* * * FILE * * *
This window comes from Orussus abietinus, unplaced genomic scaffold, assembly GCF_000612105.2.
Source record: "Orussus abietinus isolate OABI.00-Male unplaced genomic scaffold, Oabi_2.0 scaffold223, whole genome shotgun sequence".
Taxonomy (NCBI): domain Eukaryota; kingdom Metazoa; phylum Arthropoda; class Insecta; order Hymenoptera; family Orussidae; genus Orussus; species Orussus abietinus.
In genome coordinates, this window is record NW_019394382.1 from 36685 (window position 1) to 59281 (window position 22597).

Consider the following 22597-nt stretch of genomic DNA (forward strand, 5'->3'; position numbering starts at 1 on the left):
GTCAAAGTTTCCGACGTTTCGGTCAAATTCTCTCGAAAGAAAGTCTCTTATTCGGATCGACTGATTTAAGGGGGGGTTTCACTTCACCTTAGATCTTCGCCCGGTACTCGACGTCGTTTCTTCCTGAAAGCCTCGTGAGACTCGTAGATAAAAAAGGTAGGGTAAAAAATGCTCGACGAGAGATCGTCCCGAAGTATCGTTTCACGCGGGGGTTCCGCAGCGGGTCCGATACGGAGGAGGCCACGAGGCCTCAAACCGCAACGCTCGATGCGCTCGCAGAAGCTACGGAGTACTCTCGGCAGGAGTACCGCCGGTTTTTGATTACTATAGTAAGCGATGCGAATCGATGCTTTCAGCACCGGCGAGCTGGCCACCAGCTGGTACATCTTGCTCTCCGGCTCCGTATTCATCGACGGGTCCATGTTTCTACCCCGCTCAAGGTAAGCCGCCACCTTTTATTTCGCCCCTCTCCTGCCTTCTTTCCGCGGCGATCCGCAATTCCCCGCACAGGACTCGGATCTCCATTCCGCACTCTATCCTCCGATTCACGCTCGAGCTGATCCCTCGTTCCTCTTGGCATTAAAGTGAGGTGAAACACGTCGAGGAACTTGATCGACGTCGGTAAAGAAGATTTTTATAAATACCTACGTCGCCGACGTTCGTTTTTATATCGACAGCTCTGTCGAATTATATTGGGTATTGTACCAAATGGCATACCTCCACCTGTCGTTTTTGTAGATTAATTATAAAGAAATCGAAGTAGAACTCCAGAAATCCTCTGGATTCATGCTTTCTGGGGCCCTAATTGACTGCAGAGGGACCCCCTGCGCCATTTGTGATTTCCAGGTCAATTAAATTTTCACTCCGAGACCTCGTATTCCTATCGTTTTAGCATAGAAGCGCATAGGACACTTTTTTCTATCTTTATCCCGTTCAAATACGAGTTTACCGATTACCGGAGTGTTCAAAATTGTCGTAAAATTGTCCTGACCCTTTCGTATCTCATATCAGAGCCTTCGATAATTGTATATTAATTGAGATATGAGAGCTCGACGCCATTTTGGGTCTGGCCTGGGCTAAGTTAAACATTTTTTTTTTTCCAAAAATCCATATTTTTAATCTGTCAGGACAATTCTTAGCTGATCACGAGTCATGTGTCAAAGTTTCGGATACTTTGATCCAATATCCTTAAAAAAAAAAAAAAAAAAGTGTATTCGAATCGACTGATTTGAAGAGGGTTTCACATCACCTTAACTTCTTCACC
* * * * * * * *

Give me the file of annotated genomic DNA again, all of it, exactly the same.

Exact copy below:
This window comes from Orussus abietinus, unplaced genomic scaffold, assembly GCF_000612105.2.
Source record: "Orussus abietinus isolate OABI.00-Male unplaced genomic scaffold, Oabi_2.0 scaffold223, whole genome shotgun sequence".
Taxonomy (NCBI): domain Eukaryota; kingdom Metazoa; phylum Arthropoda; class Insecta; order Hymenoptera; family Orussidae; genus Orussus; species Orussus abietinus.
In genome coordinates, this window is record NW_019394382.1 from 36685 (window position 1) to 59281 (window position 22597).

Consider the following 22597-nt stretch of genomic DNA (forward strand, 5'->3'; position numbering starts at 1 on the left):
GTCAAAGTTTCCGACGTTTCGGTCAAATTCTCTCGAAAGAAAGTCTCTTATTCGGATCGACTGATTTAAGGGGGGGTTTCACTTCACCTTAGATCTTCGCCCGGTACTCGACGTCGTTTCTTCCTGAAAGCCTCGTGAGACTCGTAGATAAAAAAGGTAGGGTAAAAAATGCTCGACGAGAGATCGTCCCGAAGTATCGTTTCACGCGGGGGTTCCGCAGCGGGTCCGATACGGAGGAGGCCACGAGGCCTCAAACCGCAACGCTCGATGCGCTCGCAGAAGCTACGGAGTACTCTCGGCAGGAGTACCGCCGGTTTTTGATTACTATAGTAAGCGATGCGAATCGATGCTTTCAGCACCGGCGAGCTGGCCACCAGCTGGTACATCTTGCTCTCCGGCTCCGTATTCATCGACGGGTCCATGTTTCTACCCCGCTCAAGGTAAGCCGCCACCTTTTATTTCGCCCCTCTCCTGCCTTCTTTCCGCGGCGATCCGCAATTCCCCGCACAGGACTCGGATCTCCATTCCGCACTCTATCCTCCGATTCACGCTCGAGCTGATCCCTCGTTCCTCTTGGCATTAAAGTGAGGTGAAACACGTCGAGGAACTTGATCGACGTCGGTAAAGAAGATTTTTATAAATACCTACGTCGCCGACGTTCGTTTTTATATCGACAGCTCTGTCGAATTATATTGGGTATTGTACCAAATGGCATACCTCCACCTGTCGTTTTTGTAGATTAATTATAAAGAAATCGAAGTAGAACTCCAGAAATCCTCTGGATTCATGCTTTCTGGGGCCCTAATTGACTGCAGAGGGACCCCCTGCGCCATTTGTGATTTCCAGGTCAATTAAATTTTCACTCCGAGACCTCGTATTCCTATCGTTTTAGCATAGAAGCGCATAGGACACTTTTTTCTATCTTTATCCCGTTCAAATACGAGTTTACCGATTACCGGAGTGTTCAAAATTGTCGTAAAATTGTCCTGACCCTTTCGTATCTCATATCAGAGCCTTCGATAATTGTATATTAATTGAGATATGAGAGCTCGACGCCATTTTGGGTCTGGCCTGGGCTAAGTTAAACATTTTTTTTTTTCCAAAAATCCATATTTTTAATCTGTCAGGACAATTCTTAGCTGATCACGAGTCATGTGTCAAAGTTTCGGATACTTTGATCCAATATCCTTAAAAAAAAAAAAAAAAAAGTGTATTCGAATCGACTGATTTGAAGAGGGTTTCACATCACCTTAACTTCTTCACC